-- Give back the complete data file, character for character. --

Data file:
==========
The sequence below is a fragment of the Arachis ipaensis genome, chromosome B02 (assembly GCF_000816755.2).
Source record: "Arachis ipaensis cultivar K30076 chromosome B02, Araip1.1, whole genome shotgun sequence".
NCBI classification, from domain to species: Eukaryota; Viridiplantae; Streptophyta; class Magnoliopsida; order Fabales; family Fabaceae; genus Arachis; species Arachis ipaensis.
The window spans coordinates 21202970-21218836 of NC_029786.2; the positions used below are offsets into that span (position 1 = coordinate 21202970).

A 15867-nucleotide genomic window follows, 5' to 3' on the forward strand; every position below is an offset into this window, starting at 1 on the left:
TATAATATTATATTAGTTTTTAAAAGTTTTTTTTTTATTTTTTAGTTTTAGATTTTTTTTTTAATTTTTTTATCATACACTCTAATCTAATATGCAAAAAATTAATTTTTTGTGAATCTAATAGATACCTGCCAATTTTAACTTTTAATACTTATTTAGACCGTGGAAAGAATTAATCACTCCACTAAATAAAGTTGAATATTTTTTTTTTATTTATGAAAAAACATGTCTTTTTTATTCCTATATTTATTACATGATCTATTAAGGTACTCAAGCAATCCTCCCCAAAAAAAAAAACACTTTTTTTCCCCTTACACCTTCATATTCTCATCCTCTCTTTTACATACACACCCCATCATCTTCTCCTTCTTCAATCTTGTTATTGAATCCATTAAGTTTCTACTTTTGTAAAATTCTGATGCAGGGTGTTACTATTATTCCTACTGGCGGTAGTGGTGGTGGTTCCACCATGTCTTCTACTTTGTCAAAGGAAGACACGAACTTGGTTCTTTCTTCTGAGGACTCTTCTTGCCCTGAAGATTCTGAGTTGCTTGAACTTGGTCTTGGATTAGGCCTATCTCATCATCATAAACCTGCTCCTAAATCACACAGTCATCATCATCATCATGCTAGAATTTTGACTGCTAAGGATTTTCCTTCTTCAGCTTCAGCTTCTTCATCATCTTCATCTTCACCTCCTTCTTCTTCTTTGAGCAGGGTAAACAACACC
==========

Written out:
The sequence below is a fragment of the Arachis ipaensis genome, chromosome B02 (assembly GCF_000816755.2).
Source record: "Arachis ipaensis cultivar K30076 chromosome B02, Araip1.1, whole genome shotgun sequence".
NCBI classification, from domain to species: Eukaryota; Viridiplantae; Streptophyta; class Magnoliopsida; order Fabales; family Fabaceae; genus Arachis; species Arachis ipaensis.
The window spans coordinates 21202970-21218836 of NC_029786.2; the positions used below are offsets into that span (position 1 = coordinate 21202970).

A 15867-nucleotide genomic window follows, 5' to 3' on the forward strand; every position below is an offset into this window, starting at 1 on the left:
TATAATATTATATTAGTTTTTAAAAGTTTTTTTTTTATTTTTTAGTTTTAGATTTTTTTTTTAATTTTTTTATCATACACTCTAATCTAATATGCAAAAAATTAATTTTTTGTGAATCTAATAGATACCTGCCAATTTTAACTTTTAATACTTATTTAGACCGTGGAAAGAATTAATCACTCCACTAAATAAAGTTGAATATTTTTTTTTTATTTATGAAAAAACATGTCTTTTTTATTCCTATATTTATTACATGATCTATTAAGGTACTCAAGCAATCCTCCCCAAAAAAAAAAACACTTTTTTTCCCCTTACACCTTCATATTCTCATCCTCTCTTTTACATACACACCCCATCATCTTCTCCTTCTTCAATCTTGTTATTGAATCCATTAAGTTTCTACTTTTGTAAAATTCTGATGCAGGGTGTTACTATTATTCCTACTGGCGGTAGTGGTGGTGGTTCCACCATGTCTTCTACTTTGTCAAAGGAAGACACGAACTTGGTTCTTTCTTCTGAGGACTCTTCTTGCCCTGAAGATTCTGAGTTGCTTGAACTTGGTCTTGGATTAGGCCTATCTCATCATCATAAACCTGCTCCTAAATCACACAGTCATCATCATCATCATGCTAGAATTTTGACTGCTAAGGATTTTCCTTCTTCAGCTTCAGCTTCTTCATCATCTTCATCTTCACCTCCTTCTTCTTCTTTGAGCAGGGTAAACAACACC